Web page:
Team building can be a valuable tool for corporate growth. I’ve experienced various styles and activities of team building over the years. Everything from charity drives to obstacle courses and even the simple “trust fall”, all effective in their own way.
This year our directors took a simple trip to the Palms Springs Air Museum.
What was obviously relevant for this visit and to us, was the history of our industry, its impact on America and the world. Showcasing our drive for excellence, pursuit of the sky and the sacrifices made to get there. For 40 plus years Verify has been an active participant in this industry.
What was not obvious was the emotional awe and introspection this museum evoked.
As museums go this one is laid out in a very simple grid, almost what you would expect from a collection of creations built by people who understand grids and processes and control. It makes for a great experience albeit if different from let’s say the MOMA where you are guided by prescribed genres instead of metrics like dates and geographical locations. In this museum those metrics did exactly that, the perspective of time and place framing some of the greatest engineering accomplishments of the last century, got us all quite impassioned.
When you add story telling from Korean War Veterans who are there to shepherd you through the various historical sections, its introspective and inspiring to say the least. These Vets along with other staff at the museum steward these snapshots in history and every article, every polished warbird is maintained with the care and attention of someone who shares the actual reverence of the time and place no matter which side of history they were on.
So many of the stories were stirring. Firsthand accounts of war often are, and with the back drop of weapons, maps, planes and thousands of POW bracelets in a display, the chill you get is palpable. What also hits you is how these veterans tell their stories, there is no dread, no overtly sad reflection. They are happy to share and appreciative of interest. I think it’s because of their sense of duty, not only that initial calling that brought them to be Warfighters but also a sense of duty that it is their job to relay this history orally. To those who will listen. And we did.
What was also incredible to me, was the time and effort our Veterans put into being historians of the entire global war theaters. Be it WW2, Vietnam, the Cold War or the actual history of flight. Each one of them could just as easily relay interesting information on the Spitfire or the MIG as the Corsair or F14. You would be hard pressed to find any Veteran in that building who couldn’t be a history professor. We marveled at it.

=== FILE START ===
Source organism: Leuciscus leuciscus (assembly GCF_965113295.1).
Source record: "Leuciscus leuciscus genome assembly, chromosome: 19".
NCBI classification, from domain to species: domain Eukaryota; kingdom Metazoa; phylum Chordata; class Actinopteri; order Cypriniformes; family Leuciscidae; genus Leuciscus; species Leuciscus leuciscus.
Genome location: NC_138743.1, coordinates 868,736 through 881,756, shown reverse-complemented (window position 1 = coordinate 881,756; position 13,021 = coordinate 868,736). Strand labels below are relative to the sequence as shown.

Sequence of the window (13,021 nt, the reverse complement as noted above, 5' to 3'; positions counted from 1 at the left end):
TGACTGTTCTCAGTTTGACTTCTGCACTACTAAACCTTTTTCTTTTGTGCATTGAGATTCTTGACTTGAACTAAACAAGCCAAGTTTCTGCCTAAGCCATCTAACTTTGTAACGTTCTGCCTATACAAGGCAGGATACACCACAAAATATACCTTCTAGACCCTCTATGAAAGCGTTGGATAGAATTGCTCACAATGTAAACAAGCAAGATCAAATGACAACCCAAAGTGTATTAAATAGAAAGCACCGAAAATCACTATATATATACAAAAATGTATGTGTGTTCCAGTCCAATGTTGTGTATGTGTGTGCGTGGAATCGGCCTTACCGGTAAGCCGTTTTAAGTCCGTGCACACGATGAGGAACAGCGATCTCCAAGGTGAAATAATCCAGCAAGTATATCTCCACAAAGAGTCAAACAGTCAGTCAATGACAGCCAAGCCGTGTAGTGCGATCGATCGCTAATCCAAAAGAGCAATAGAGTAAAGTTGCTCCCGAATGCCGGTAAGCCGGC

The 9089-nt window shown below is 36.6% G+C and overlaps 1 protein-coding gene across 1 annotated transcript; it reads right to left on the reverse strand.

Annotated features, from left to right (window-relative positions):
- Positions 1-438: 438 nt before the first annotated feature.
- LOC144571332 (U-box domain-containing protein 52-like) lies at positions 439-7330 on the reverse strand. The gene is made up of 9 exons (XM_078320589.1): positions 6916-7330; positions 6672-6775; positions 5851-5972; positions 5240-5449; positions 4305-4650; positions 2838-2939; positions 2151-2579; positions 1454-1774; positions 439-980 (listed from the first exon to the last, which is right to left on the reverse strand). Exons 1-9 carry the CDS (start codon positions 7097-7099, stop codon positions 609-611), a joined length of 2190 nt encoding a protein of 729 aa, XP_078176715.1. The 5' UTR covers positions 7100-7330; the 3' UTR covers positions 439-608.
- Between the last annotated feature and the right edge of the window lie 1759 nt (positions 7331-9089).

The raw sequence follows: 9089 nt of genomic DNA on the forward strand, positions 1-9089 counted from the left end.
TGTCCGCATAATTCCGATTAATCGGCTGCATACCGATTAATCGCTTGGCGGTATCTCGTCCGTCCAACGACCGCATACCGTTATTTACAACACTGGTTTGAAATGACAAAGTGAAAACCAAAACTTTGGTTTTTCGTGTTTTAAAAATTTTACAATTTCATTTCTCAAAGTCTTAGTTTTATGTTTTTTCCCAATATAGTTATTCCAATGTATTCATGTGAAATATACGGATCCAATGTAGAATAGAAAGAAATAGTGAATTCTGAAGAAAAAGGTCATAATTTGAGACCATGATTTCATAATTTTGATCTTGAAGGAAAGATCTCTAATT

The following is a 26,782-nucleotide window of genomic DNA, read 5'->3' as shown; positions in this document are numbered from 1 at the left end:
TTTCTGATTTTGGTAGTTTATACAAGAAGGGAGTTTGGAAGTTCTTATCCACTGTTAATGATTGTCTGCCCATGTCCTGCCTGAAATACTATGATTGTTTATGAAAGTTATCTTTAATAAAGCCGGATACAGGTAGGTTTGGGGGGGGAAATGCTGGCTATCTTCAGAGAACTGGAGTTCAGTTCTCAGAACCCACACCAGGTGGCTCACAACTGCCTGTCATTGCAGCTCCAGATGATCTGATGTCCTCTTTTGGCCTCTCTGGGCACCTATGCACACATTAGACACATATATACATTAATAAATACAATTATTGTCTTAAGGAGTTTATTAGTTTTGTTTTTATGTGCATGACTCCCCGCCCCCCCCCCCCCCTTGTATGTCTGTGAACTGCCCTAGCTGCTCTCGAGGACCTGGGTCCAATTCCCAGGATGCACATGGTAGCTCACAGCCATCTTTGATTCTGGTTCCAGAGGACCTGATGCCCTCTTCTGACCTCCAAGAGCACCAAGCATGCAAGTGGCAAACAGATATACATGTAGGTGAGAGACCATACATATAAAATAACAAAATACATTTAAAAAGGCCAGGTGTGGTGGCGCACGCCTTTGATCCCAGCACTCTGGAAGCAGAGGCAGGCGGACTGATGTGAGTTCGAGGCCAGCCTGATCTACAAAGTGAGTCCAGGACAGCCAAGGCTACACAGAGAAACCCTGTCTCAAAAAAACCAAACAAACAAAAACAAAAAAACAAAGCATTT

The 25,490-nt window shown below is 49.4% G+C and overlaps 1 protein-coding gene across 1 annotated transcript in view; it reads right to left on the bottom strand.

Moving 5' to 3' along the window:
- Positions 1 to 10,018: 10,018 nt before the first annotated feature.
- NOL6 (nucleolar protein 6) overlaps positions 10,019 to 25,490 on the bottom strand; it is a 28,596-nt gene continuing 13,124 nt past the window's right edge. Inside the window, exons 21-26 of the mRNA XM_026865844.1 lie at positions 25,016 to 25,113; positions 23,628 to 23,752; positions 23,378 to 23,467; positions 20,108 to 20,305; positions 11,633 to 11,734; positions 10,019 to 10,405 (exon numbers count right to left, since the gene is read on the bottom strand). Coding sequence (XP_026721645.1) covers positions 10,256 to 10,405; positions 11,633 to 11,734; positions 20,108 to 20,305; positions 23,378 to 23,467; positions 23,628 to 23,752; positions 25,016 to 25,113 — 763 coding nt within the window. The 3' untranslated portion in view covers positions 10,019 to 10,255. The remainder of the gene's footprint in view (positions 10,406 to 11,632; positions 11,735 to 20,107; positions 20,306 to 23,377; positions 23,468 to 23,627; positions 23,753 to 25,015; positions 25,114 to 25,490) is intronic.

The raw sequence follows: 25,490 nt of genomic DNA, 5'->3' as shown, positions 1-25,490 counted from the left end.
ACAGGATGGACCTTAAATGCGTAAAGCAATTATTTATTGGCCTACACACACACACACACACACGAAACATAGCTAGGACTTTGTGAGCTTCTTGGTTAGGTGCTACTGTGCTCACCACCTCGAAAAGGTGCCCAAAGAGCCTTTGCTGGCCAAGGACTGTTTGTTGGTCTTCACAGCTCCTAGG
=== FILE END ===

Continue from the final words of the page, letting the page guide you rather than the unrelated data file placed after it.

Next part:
We work intrinsically with the A&D supply chain every day. We deploy thousands of inspectors, SQEs, SMEs etc to provide solutions. It’s a complex global web with sometimes insurmountable issues which need to be methodically and efficiently dealt with. It’s our job and we do it, that’s not going to change.
But the why, for me anyway, has changed, even if just a little.
In aerospace and defense the big why is penalty for failure. Our lives, the lives of our loved ones and the lives of those Warfighters that protect our freedom.
But the added why that I and my colleagues acquired from this visit is our history and those that truly represent it, our Vets. Vets that relied on companies like ours to make sure those air ships were built to perform, built to protect, and through unimaginable conditions. As much as we relied (and continue to do so) on them for our freedom and ultimately our history. We felt a bond, it might be separated by decades of turmoil and prosperity but when they asked what we did and learned about our role in the industry there was genuine interest and reverence as well. What we do is important. Teamwork is important
More than other Air museums this one, set against the California desert seemed to resonate with us as a team and truly engaged us to perform better and reflect more. Compared to those that charge into the fight it’s the least we can do and strive to do better.
Hank Hagedoorn: Verify Global Marketing
Palm Springs Air Museum: From their website
The Palm Springs Air Museum is a living history museum dedicated to educating the public about the role Air Power played in preserving American liberties and way of life. The Museum preserves, exhibits, and flies aircraft from World War Two, Korea, and the Vietnam Wars. Most of the aircraft are in flyable condition.
Many of our docents are veterans and are willing to share their experiences and sacrifices for the education of future generations. In addition to flyable and static aircraft, the Museum uses permanent and temporary exhibits, related artifacts, artwork, and library sources to perpetuate American History.